(4)  Samuel and Thomas Smith lived in the village opposite Georgetown on the Ohio River named Smiths Ferry.  They operated a ferry which had served the two settlements since circa 1794. 

(5)  Samuel Cadman, Samuel Moore, and David and James Wilkins resided in Pittsburgh and Allegheny City.

(6)  “M” in the fractional ownership cells indicates “Master” as listed on both the Enrollment and License forms.





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Tripped to DC

Friday, March 9th, 2018


Enrollment and License Book for the Port of Pittsburgh 1856 (The National Archives)

Thinking Sunshine Superman lyrics while in DC today.  Spent two days at The National Archives reviewing Enrollment and License data from the Port of Pittsburgh from 1852-1858.  Stayed at the Swann House B&B in Dupont Circle and enjoyed a wonderful dinner at a Greek restaurant named Kapnos.  Bright and sunny and “we’ll do it in style”.




Several stories to tell.  The disposition of the str Golden Gate has been revealed.    The master, Capt Joseph MC Calhoon, died from cholera in Alton, IL in 1855.  He tried to return to Georgetown.  The Masons kept his body till it could be retrieved by Georgetown relatives.  The four-page letter to his widow from the attorney is worth a read.  Never revealed was the fate of his steamboat.  Coming soon as time permits.

Discovered a few more facts about Capt John Smith McMillin. 

Information is sometimes hard to come by.  Record books are beautiful although some have been damaged and pages are missing.  The fact that most of these remarkable books exist after one-hundred-sixty years is remarkable.  


Flyleaf for Enrollment and License Book 1856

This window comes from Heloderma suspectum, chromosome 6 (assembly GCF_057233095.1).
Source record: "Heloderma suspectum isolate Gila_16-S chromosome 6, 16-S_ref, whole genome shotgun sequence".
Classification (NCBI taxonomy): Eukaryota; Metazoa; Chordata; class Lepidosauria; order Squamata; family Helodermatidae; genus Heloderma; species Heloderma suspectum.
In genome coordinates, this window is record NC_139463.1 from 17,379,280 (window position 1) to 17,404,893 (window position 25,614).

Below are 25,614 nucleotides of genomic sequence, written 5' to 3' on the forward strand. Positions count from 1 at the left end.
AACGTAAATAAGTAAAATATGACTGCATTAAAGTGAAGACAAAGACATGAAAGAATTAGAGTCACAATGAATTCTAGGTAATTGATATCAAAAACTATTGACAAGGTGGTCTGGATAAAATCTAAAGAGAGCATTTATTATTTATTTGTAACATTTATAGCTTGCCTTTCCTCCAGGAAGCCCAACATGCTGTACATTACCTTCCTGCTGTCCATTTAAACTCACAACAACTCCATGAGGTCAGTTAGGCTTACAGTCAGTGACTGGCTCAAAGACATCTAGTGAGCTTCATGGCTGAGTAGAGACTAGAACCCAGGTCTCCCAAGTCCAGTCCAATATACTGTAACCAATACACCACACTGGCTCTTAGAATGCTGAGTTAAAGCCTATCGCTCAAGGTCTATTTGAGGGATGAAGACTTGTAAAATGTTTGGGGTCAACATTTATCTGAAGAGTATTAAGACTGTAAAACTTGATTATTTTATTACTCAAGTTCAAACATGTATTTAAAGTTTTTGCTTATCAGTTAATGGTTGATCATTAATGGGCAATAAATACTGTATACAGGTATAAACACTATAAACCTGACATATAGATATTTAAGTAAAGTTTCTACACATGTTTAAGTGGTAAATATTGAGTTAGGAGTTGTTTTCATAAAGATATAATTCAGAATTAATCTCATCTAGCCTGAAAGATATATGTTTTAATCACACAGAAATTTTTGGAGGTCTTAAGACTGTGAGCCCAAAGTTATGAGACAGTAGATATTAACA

Damaged Page for Enrollment of unknown steamboat


More to come.  Three-hundred plus images to process.




Copyright © 2018  Francis W Nash  All Rights Reserved
No part of this website may be reproduced without permission in writing from the author.



Str Iron Queen

Monday, March 5th, 2018

Str Iron Queen (From the Collection of the UW La Crosse Murphy Library

According to an article in the Pittsburgh Daily Post dated 23 Mar 1895, Capt Thomas S Calhoon took command of the Pittsburgh and Cincinnati Packet Line str Iron Queen.  To honor the change of command, a leather chair was presented to Capt Calhoon by Capt James Henderson on behalf of the crew of the str Keystone State.

A paragraph in the article also describes the coal shipping industry which was having “a good, steady run of business” even though there was not a large amount of coal in the Monongahela harbor.











Copyright © 2018  Francis W Nash  All Rights Reserved
No part of this website may be reproduced without permission in writing from the author.

Old Time Boating

Friday, March 2nd, 2018

St Louis Dispath 10 Jul 1880.

Fun article from the St Louis Dispatch dated 10 Jul 1880.  The article looks back 28 years to identify the prominent steamboat captains of 1852.  One-hundred-sixty-six years ago.  Of the thirteen captains named in 1852, Capts John S McMillin and Adam Poe were residents of Georgetown, PA.  Both Georgetown captains were working on the Wabash River.










Copyright © 2018  Francis W Nash  All Rights Reserved
No part of this website may be reproduced without permission in writing from the author.